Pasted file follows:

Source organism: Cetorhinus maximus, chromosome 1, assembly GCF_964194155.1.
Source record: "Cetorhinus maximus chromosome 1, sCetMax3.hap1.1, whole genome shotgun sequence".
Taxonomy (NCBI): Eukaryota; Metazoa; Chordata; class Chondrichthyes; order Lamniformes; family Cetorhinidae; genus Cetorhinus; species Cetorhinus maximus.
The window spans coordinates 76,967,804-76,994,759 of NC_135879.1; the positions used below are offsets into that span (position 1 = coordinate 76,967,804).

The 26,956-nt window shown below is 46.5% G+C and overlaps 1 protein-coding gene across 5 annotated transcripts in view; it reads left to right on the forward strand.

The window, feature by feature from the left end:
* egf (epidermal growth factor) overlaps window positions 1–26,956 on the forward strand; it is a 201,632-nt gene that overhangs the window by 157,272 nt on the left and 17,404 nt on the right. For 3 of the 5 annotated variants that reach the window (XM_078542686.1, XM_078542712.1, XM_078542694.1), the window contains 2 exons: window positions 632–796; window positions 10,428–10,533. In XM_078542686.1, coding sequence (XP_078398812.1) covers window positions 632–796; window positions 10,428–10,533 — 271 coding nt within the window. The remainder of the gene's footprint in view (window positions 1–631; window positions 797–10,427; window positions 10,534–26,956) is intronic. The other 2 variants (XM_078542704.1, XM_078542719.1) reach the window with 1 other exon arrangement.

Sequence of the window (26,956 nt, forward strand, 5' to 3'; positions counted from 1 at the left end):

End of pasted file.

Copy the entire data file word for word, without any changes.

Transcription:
Source organism: Cetorhinus maximus, chromosome 1, assembly GCF_964194155.1.
Source record: "Cetorhinus maximus chromosome 1, sCetMax3.hap1.1, whole genome shotgun sequence".
Taxonomy (NCBI): Eukaryota; Metazoa; Chordata; class Chondrichthyes; order Lamniformes; family Cetorhinidae; genus Cetorhinus; species Cetorhinus maximus.
The window spans coordinates 76,967,804-76,994,759 of NC_135879.1; the positions used below are offsets into that span (position 1 = coordinate 76,967,804).

The 26,956-nt window shown below is 46.5% G+C and overlaps 1 protein-coding gene across 5 annotated transcripts in view; it reads left to right on the forward strand.

The window, feature by feature from the left end:
* egf (epidermal growth factor) overlaps window positions 1–26,956 on the forward strand; it is a 201,632-nt gene that overhangs the window by 157,272 nt on the left and 17,404 nt on the right. For 3 of the 5 annotated variants that reach the window (XM_078542686.1, XM_078542712.1, XM_078542694.1), the window contains 2 exons: window positions 632–796; window positions 10,428–10,533. In XM_078542686.1, coding sequence (XP_078398812.1) covers window positions 632–796; window positions 10,428–10,533 — 271 coding nt within the window. The remainder of the gene's footprint in view (window positions 1–631; window positions 797–10,427; window positions 10,534–26,956) is intronic. The other 2 variants (XM_078542704.1, XM_078542719.1) reach the window with 1 other exon arrangement.

Sequence of the window (26,956 nt, forward strand, 5' to 3'; positions counted from 1 at the left end):